Rocker Murder Arrest Reopens Old Wounds

Singer Mia Zapata will be forever young to loved ones and fans who saw her and her band The Gits perform — but it was never supposed to be that way.

In 2003, Zapata was supposed to be preparing to celebrate her 37th birthday, perhaps working on another album with The Gits or embarking on a solo career. Maybe she would have been enjoying recognition as a great rock musician and poet.

Instead, the 10th anniversary of Zapata's murder is approaching and her friends, family and fans are expecting the suspect recently arrested and accused in her killing to be extradited from Florida to Seattle sometime this month.

And though they take solace in the long-awaited break in the case, the arrest has opened old wounds. Zapata's friends — and the Seattle community that thought she and The Gits were on the cusp of stardom — cannot think about Zapata without wondering what could have been.

"You look around and you see friends of Mia, all of us, getting older, still doing our thing, making music, writing poetry. I think Mia still would have been doing her thing," said Cristien Storm, a Seattle poet and activist and friend of Zapata. "And that's part of the tragedy of it all. We will never see Mia grow as an artist, grow older. She was cut down as she was in the middle of something. Her life was shortened way before it was supposed to be."

DNA Heats Up Cold Trail

On July 7, 1993, Zapata was killed as she walked home from a bar. Investigators found her body in a crucifix position, discarded on a Seattle alley, beaten, raped and strangled with the drawstrings of a Gits sweatshirt she wore that night.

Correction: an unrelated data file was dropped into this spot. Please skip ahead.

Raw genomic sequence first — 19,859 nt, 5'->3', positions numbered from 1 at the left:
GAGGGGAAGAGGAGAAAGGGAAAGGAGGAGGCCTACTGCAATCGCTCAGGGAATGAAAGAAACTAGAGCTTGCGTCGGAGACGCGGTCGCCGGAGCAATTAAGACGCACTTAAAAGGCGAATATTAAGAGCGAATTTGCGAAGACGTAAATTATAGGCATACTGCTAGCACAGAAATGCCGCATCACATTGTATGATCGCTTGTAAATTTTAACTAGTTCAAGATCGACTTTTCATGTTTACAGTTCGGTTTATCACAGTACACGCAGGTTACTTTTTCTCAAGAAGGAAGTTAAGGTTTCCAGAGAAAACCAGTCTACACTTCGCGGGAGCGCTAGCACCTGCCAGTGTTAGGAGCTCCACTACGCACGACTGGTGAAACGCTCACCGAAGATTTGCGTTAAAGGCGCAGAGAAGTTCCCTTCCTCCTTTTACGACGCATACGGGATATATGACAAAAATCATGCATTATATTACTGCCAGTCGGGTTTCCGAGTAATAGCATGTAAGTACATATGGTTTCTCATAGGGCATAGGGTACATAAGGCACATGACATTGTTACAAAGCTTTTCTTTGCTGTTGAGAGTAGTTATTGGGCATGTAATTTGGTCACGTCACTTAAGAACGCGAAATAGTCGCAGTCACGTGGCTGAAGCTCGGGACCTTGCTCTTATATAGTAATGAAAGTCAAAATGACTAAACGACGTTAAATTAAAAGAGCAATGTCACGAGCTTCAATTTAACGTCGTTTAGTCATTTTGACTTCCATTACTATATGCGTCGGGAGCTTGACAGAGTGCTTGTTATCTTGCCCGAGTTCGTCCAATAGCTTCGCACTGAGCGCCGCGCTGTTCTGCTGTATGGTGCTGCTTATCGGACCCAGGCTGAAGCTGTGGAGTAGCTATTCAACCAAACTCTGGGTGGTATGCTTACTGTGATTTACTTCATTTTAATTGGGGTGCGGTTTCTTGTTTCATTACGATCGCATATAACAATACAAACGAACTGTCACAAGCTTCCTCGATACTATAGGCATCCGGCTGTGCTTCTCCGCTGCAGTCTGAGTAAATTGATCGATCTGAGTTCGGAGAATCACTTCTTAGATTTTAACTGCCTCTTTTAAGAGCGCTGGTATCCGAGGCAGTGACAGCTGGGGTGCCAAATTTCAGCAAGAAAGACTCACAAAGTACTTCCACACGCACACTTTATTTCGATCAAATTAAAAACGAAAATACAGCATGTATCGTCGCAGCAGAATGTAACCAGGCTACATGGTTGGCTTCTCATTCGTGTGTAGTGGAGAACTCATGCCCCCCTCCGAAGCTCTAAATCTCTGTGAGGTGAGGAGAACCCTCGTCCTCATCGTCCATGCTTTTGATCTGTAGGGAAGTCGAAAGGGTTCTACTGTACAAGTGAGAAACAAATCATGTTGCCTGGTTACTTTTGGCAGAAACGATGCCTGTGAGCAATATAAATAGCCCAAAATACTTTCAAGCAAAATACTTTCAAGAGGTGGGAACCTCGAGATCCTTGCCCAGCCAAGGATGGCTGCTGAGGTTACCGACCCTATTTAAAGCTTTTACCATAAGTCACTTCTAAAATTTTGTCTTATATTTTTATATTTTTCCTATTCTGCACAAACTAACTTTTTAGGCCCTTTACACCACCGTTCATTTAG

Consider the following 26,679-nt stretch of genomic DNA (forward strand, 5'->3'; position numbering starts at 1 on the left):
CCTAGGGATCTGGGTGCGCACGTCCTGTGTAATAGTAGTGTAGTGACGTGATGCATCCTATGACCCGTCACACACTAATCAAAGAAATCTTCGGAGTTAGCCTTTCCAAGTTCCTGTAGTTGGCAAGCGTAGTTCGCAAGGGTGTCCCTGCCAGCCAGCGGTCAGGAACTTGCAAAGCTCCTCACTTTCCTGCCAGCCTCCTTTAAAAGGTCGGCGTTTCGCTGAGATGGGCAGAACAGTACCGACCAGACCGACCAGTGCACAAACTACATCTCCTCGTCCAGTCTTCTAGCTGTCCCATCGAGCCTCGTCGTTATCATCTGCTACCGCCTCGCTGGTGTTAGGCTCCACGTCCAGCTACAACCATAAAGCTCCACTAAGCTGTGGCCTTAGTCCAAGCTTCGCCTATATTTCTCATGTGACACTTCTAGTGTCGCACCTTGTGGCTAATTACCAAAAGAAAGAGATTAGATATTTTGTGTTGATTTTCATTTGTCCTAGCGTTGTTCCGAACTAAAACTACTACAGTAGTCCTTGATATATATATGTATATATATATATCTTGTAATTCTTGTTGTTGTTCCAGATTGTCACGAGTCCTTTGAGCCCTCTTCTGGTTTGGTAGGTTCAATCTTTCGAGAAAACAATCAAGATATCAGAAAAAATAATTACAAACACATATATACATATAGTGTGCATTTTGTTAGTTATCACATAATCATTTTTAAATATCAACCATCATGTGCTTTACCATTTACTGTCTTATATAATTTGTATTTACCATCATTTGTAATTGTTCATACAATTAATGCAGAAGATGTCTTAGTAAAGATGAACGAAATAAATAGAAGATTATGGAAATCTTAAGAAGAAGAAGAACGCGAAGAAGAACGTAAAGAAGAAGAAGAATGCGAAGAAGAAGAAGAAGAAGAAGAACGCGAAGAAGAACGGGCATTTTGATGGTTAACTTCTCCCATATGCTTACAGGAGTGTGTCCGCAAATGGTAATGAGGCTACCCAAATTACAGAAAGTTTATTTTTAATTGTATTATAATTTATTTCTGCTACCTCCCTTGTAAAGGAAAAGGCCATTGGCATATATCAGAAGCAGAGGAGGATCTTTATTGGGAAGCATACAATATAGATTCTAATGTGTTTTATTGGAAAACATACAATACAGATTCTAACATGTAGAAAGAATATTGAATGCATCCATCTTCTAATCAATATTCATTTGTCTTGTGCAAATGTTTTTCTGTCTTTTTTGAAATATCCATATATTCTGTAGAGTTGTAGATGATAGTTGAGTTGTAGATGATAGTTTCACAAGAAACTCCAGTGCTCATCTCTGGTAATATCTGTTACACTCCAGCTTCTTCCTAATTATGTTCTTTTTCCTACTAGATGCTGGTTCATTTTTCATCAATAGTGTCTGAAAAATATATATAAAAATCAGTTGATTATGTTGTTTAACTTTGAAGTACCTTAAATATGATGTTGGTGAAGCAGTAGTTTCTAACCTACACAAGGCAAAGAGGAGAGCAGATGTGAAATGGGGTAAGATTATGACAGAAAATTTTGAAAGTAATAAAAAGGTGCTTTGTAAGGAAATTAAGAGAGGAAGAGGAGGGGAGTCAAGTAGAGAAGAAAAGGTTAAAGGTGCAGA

Zapata's slaying baffled police for years — there were no witnesses, no suspects. Police were not able to make an arrest in the case until this past January, when DNA linked Florida fisherman Jesus Mezquia to the slaying. Detectives from the King County cold case squad had submitted the DNA profile of evidence from saliva found on Zapata to the National DNA Index System in November.

Mezquia, a 48-year-old resident of Marathon, Fla., had submitted a DNA sample as part of a previous, unrelated arrest in Florida, and this led to the apparent match and arrest.

According to the criminal complaint against Mezquia, in July 1993, he lived within walking distance of the area where Zapata was killed. However, Mezquia has denied even knowing Zapata, much less killing her. He could not explain to investigators how his DNA wound up on her body.

A Heartbroken, Hopeful Community

News of Mezquia's arrest brought relief and subdued toasts to the Seattle bars that were once Zapata's stomping grounds and the fans who followed her and The Gits. Though surprised by the arrest, Zapata's friends never gave up hope that there would be a break in the case.

"You can't do something as horrible as that and ultimately not get caught," said Steve Moriarity, drummer of The Gits, who also led an independent investigation of Zapata's death. "I just believe in karma that way."

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